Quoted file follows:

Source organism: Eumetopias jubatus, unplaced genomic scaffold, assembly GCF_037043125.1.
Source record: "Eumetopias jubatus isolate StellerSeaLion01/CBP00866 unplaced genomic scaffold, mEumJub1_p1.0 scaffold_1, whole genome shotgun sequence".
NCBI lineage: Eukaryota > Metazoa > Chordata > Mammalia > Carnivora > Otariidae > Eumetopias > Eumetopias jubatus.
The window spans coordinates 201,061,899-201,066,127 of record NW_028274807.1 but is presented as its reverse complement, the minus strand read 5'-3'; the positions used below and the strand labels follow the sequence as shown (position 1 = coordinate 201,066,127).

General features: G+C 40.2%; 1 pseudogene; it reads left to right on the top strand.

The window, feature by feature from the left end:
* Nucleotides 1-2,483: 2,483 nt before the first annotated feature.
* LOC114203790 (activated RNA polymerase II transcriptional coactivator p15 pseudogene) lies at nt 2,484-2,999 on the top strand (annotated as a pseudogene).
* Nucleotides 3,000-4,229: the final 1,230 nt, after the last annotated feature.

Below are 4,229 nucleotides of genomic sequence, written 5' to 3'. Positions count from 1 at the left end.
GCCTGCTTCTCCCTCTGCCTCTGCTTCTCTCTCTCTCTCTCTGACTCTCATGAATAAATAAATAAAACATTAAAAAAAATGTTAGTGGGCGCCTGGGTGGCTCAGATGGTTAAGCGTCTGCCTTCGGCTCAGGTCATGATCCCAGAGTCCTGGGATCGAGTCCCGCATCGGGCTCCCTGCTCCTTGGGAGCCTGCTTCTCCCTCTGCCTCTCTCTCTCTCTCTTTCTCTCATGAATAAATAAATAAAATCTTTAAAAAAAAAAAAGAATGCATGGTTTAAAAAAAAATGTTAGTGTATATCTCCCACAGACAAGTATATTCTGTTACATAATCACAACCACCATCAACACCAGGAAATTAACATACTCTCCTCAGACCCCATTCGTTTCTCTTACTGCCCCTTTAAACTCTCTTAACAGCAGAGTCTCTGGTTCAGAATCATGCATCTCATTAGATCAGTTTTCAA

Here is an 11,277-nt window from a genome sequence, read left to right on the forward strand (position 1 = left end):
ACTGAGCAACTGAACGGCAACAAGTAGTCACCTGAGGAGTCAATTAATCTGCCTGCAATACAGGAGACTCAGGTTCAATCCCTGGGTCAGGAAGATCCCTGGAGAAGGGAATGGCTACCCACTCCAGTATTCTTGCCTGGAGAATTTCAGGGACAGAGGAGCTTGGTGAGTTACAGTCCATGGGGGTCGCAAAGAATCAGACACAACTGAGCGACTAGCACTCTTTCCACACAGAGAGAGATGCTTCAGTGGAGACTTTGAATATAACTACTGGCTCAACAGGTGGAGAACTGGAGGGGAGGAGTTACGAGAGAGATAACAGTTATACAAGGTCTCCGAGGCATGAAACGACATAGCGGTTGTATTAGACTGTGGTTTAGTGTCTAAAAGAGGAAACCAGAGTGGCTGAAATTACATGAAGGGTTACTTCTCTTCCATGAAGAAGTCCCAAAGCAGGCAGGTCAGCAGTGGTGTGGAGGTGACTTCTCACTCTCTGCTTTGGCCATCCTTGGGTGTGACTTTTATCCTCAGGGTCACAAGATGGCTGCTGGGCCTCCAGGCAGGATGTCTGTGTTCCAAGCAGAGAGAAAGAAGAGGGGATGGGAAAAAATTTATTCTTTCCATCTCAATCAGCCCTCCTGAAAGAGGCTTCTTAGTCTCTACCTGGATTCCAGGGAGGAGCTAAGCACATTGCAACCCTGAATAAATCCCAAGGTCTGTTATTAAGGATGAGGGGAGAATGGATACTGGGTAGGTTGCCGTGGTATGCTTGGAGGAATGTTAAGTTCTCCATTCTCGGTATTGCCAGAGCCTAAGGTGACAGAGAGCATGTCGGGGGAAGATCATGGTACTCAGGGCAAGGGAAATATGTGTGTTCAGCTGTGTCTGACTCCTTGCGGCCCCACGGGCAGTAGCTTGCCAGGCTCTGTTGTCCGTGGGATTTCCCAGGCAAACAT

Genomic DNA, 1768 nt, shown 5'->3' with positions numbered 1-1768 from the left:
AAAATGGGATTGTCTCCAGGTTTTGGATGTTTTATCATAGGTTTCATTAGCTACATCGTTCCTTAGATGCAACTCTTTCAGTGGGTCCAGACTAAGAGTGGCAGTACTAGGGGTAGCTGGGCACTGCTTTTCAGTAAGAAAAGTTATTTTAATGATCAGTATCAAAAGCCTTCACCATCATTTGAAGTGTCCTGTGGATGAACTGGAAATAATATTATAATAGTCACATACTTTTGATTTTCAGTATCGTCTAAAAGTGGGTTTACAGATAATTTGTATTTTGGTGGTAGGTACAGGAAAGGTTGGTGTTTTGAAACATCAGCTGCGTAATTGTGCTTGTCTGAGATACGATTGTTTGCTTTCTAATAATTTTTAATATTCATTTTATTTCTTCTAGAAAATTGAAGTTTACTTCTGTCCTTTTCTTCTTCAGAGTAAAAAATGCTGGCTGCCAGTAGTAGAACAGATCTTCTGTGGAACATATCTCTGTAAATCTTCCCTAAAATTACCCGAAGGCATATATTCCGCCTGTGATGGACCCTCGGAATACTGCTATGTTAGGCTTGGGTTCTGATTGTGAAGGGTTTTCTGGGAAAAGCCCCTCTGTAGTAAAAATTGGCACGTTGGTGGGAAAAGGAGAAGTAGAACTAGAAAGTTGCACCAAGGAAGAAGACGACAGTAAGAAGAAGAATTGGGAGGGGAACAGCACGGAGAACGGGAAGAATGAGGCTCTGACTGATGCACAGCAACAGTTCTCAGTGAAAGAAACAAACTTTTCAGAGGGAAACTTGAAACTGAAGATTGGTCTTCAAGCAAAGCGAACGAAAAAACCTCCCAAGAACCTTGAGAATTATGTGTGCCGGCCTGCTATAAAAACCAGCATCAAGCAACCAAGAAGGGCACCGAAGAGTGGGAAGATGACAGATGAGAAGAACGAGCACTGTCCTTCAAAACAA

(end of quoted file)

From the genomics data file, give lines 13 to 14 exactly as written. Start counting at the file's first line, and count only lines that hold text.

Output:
ACTGAGCAACTGAACGGCAACAAGTAGTCACCTGAGGAGTCAATTAATCTGCCTGCAATACAGGAGACTCAGGTTCAATCCCTGGGTCAGGAAGATCCCTGGAGAAGGGAATGGCTACCCACTCCAGTATTCTTGCCTGGAGAATTTCAGGGACAGAGGAGCTTGGTGAGTTACAGTCCATGGGGGTCGCAAAGAATCAGACACAACTGAGCGACTAGCACTCTTTCCACACAGAGAGAGATGCTTCAGTGGAGACTTTGAATATAACTACTGGCTCAACAGGTGGAGAACTGGAGGGGAGGAGTTACGAGAGAGATAACAGTTATACAAGGTCTCCGAGGCATGAAACGACATAGCGGTTGTATTAGACTGTGGTTTAGTGTCTAAAAGAGGAAACCAGAGTGGCTGAAATTACATGAAGGGTTACTTCTCTTCCATGAAGAAGTCCCAAAGCAGGCAGGTCAGCAGTGGTGTGGAGGTGACTTCTCACTCTCTGCTTTGGCCATCCTTGGGTGTGACTTTTATCCTCAGGGTCACAAGATGGCTGCTGGGCCTCCAGGCAGGATGTCTGTGTTCCAAGCAGAGAGAAAGAAGAGGGGATGGGAAAAAATTTATTCTTTCCATCTCAATCAGCCCTCCTGAAAGAGGCTTCTTAGTCTCTACCTGGATTCCAGGGAGGAGCTAAGCACATTGCAACCCTGAATAAATCCCAAGGTCTGTTATTAAGGATGAGGGGAGAATGGATACTGGGTAGGTTGCCGTGGTATGCTTGGAGGAATGTTAAGTTCTCCATTCTCGGTATTGCCAGAGCCTAAGGTGACAGAGAGCATGTCGGGGGAAGATCATGGTACTCAGGGCAAGGGAAATATGTGTGTTCAGCTGTGTCTGACTCCTTGCGGCCCCACGGGCAGTAGCTTGCCAGGCTCTGTTGTCCGTGGGATTTCCCAGGCAAACAT

Genomic DNA, 1768 nt, shown 5'->3' with positions numbered 1-1768 from the left: